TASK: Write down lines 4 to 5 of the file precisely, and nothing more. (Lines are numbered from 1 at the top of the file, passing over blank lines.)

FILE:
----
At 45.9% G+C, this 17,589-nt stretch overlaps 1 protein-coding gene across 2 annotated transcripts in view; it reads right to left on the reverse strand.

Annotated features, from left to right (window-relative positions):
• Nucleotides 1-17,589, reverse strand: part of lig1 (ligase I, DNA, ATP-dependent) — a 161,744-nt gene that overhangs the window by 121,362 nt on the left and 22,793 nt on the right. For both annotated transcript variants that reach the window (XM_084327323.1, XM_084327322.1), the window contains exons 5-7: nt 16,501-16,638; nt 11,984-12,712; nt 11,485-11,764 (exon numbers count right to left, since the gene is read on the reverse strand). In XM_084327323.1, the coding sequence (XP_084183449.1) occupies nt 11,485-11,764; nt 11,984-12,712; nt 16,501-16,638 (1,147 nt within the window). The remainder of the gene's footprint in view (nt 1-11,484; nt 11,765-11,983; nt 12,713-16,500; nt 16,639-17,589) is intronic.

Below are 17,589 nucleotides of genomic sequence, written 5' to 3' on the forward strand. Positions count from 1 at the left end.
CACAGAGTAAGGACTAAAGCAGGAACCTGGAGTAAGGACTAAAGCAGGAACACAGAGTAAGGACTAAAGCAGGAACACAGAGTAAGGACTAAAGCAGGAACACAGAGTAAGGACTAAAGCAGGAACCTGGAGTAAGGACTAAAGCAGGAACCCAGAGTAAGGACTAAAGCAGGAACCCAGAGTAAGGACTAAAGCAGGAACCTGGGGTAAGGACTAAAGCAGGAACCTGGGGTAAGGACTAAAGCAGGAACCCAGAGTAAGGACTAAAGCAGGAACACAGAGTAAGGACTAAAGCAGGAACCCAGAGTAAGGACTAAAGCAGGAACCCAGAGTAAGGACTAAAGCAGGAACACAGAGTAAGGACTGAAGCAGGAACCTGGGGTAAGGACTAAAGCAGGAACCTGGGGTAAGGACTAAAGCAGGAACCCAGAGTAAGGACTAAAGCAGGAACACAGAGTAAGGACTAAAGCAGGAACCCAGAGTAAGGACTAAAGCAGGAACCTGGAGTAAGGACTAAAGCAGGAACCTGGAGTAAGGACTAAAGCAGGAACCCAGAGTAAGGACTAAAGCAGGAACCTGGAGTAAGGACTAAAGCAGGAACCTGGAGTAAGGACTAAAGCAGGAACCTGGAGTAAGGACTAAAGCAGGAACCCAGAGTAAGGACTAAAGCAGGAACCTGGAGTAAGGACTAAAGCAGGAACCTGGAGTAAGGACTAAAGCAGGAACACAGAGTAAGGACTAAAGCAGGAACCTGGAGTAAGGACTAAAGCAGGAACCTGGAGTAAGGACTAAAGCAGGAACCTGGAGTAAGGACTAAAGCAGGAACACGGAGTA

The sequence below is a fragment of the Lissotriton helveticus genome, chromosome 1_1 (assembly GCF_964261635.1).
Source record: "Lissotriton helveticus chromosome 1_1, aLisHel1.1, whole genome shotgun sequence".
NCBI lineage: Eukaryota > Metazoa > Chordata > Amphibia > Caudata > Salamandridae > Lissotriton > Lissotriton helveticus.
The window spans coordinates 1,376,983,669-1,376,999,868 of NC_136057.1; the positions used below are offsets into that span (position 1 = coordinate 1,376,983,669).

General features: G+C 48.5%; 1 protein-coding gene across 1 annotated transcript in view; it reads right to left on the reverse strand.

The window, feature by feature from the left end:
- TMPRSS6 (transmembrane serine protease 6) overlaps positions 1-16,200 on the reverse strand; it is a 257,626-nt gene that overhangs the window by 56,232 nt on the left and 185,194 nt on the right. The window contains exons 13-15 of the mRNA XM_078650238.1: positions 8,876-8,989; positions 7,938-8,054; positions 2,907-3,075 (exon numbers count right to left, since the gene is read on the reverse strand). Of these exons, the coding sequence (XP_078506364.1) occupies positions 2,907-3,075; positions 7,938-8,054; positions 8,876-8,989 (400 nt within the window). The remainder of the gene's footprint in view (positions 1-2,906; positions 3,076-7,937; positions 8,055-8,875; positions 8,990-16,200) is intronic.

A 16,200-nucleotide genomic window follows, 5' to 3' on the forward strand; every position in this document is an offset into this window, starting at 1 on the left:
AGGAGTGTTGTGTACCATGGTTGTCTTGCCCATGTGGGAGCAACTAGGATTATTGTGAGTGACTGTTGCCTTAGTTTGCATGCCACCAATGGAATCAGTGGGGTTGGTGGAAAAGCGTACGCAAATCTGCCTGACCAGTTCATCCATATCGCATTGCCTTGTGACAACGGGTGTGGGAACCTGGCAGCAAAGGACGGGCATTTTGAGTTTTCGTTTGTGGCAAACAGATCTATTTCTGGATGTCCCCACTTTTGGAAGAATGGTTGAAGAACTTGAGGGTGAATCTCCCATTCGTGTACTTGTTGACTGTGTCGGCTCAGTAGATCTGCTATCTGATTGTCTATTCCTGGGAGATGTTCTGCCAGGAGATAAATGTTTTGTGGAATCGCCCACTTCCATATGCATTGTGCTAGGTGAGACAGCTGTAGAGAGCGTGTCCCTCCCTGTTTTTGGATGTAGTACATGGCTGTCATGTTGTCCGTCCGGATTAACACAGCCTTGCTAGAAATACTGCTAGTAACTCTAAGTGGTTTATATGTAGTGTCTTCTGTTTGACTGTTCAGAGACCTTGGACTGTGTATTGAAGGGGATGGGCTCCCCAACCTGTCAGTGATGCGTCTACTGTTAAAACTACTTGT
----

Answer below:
Below are 17,589 nucleotides of genomic sequence, written 5' to 3' on the forward strand. Positions count from 1 at the left end.
CACAGAGTAAGGACTAAAGCAGGAACCTGGAGTAAGGACTAAAGCAGGAACACAGAGTAAGGACTAAAGCAGGAACACAGAGTAAGGACTAAAGCAGGAACACAGAGTAAGGACTAAAGCAGGAACCTGGAGTAAGGACTAAAGCAGGAACCCAGAGTAAGGACTAAAGCAGGAACCCAGAGTAAGGACTAAAGCAGGAACCTGGGGTAAGGACTAAAGCAGGAACCTGGGGTAAGGACTAAAGCAGGAACCCAGAGTAAGGACTAAAGCAGGAACACAGAGTAAGGACTAAAGCAGGAACCCAGAGTAAGGACTAAAGCAGGAACCCAGAGTAAGGACTAAAGCAGGAACACAGAGTAAGGACTGAAGCAGGAACCTGGGGTAAGGACTAAAGCAGGAACCTGGGGTAAGGACTAAAGCAGGAACCCAGAGTAAGGACTAAAGCAGGAACACAGAGTAAGGACTAAAGCAGGAACCCAGAGTAAGGACTAAAGCAGGAACCTGGAGTAAGGACTAAAGCAGGAACCTGGAGTAAGGACTAAAGCAGGAACCCAGAGTAAGGACTAAAGCAGGAACCTGGAGTAAGGACTAAAGCAGGAACCTGGAGTAAGGACTAAAGCAGGAACCTGGAGTAAGGACTAAAGCAGGAACCCAGAGTAAGGACTAAAGCAGGAACCTGGAGTAAGGACTAAAGCAGGAACCTGGAGTAAGGACTAAAGCAGGAACACAGAGTAAGGACTAAAGCAGGAACCTGGAGTAAGGACTAAAGCAGGAACCTGGAGTAAGGACTAAAGCAGGAACCTGGAGTAAGGACTAAAGCAGGAACACGGAGTA